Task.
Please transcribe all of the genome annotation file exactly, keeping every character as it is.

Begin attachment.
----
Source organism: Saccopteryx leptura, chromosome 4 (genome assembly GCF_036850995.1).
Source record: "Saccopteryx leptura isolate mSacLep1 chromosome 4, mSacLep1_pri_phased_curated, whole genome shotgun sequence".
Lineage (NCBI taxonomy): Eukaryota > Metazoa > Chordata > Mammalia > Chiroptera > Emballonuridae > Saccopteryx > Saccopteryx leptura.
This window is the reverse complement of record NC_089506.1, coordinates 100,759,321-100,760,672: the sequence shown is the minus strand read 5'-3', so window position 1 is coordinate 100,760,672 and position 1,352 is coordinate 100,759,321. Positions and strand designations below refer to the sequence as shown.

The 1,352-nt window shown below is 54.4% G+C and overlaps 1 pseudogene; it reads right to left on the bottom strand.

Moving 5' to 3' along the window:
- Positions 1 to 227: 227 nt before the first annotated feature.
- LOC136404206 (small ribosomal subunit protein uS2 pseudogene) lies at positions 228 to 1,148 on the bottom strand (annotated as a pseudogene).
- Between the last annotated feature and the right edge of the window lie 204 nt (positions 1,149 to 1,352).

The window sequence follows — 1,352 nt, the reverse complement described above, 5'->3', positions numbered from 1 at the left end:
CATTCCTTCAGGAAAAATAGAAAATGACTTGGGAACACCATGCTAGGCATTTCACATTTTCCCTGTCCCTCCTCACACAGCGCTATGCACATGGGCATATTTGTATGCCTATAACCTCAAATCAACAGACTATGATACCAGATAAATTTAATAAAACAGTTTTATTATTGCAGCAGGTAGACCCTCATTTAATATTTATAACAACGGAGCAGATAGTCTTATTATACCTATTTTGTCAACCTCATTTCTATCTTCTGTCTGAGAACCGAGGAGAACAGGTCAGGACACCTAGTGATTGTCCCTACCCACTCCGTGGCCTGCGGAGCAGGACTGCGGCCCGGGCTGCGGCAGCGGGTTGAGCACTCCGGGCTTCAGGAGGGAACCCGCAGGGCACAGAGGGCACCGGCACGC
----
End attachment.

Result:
Source organism: Saccopteryx leptura, chromosome 4 (genome assembly GCF_036850995.1).
Source record: "Saccopteryx leptura isolate mSacLep1 chromosome 4, mSacLep1_pri_phased_curated, whole genome shotgun sequence".
Lineage (NCBI taxonomy): Eukaryota > Metazoa > Chordata > Mammalia > Chiroptera > Emballonuridae > Saccopteryx > Saccopteryx leptura.
This window is the reverse complement of record NC_089506.1, coordinates 100,759,321-100,760,672: the sequence shown is the minus strand read 5'-3', so window position 1 is coordinate 100,760,672 and position 1,352 is coordinate 100,759,321. Positions and strand designations below refer to the sequence as shown.

The 1,352-nt window shown below is 54.4% G+C and overlaps 1 pseudogene; it reads right to left on the bottom strand.

Moving 5' to 3' along the window:
- Positions 1 to 227: 227 nt before the first annotated feature.
- LOC136404206 (small ribosomal subunit protein uS2 pseudogene) lies at positions 228 to 1,148 on the bottom strand (annotated as a pseudogene).
- Between the last annotated feature and the right edge of the window lie 204 nt (positions 1,149 to 1,352).

The window sequence follows — 1,352 nt, the reverse complement described above, 5'->3', positions numbered from 1 at the left end:
CATTCCTTCAGGAAAAATAGAAAATGACTTGGGAACACCATGCTAGGCATTTCACATTTTCCCTGTCCCTCCTCACACAGCGCTATGCACATGGGCATATTTGTATGCCTATAACCTCAAATCAACAGACTATGATACCAGATAAATTTAATAAAACAGTTTTATTATTGCAGCAGGTAGACCCTCATTTAATATTTATAACAACGGAGCAGATAGTCTTATTATACCTATTTTGTCAACCTCATTTCTATCTTCTGTCTGAGAACCGAGGAGAACAGGTCAGGACACCTAGTGATTGTCCCTACCCACTCCGTGGCCTGCGGAGCAGGACTGCGGCCCGGGCTGCGGCAGCGGGTTGAGCACTCCGGGCTTCAGGAGGGAACCCGCAGGGCACAGAGGGCACCGGCACGC